Sunday, June 9, 2013
Why Do You Do The Things You Do?
Does this photo remind you of anything? The first question you may ask when you come home to a mess like this is, "What are you doing?" That's not the right question. The answer is obvious. The real question is "Why are doing this?"
We adopted a second dog as a companion for our Sheltie when our children were young. The first few times we left Lucky alone, our home looked like burglars invaded. The corners of all our cushions were chewed up and our vertical blinds were broken into pieces. Lucky was having trouble with some "why" questions, like:
"Why are these strangers leaving me alone?"
"Why don't I get to play outside?"
"Why is this other dog following me around?"
We went to some animal experts seeking help. We were told our new pet was suffering from separation anxiety. This explained why he wailed like a baby every time we headed out the door without him. It explained why he pretended to be a running back busting through the defense every time he saw the end zone just past an open front door.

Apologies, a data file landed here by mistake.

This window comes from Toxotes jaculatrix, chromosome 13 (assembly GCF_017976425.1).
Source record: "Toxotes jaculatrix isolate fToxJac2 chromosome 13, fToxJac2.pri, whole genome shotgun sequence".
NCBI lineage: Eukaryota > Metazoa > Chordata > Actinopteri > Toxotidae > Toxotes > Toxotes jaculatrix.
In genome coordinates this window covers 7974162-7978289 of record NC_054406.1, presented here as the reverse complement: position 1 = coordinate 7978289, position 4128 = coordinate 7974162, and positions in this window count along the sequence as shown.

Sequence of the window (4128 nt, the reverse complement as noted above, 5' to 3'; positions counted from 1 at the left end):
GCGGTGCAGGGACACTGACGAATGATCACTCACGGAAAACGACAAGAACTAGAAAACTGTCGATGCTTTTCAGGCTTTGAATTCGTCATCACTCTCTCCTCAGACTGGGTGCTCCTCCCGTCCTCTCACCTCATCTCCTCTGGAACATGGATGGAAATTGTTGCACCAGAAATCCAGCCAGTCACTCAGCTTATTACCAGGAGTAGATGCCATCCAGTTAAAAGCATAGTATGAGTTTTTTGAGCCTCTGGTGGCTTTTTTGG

Once we understood why our new pet was behaving so strangely, we were able to help him overcome his anxiety issues. The same thing is true with the people around you. If you seek to understand why they do the things they do, or why you do the things you do, you can eventually modify behaviors. Those children pictured above have a need to explore. They will do well on camping trips. When guided properly, they will become the next generation of inventors and leaders. Children are experts at asking the "why" questions. How about you? Are you asking enough why questions? Please add your comments below.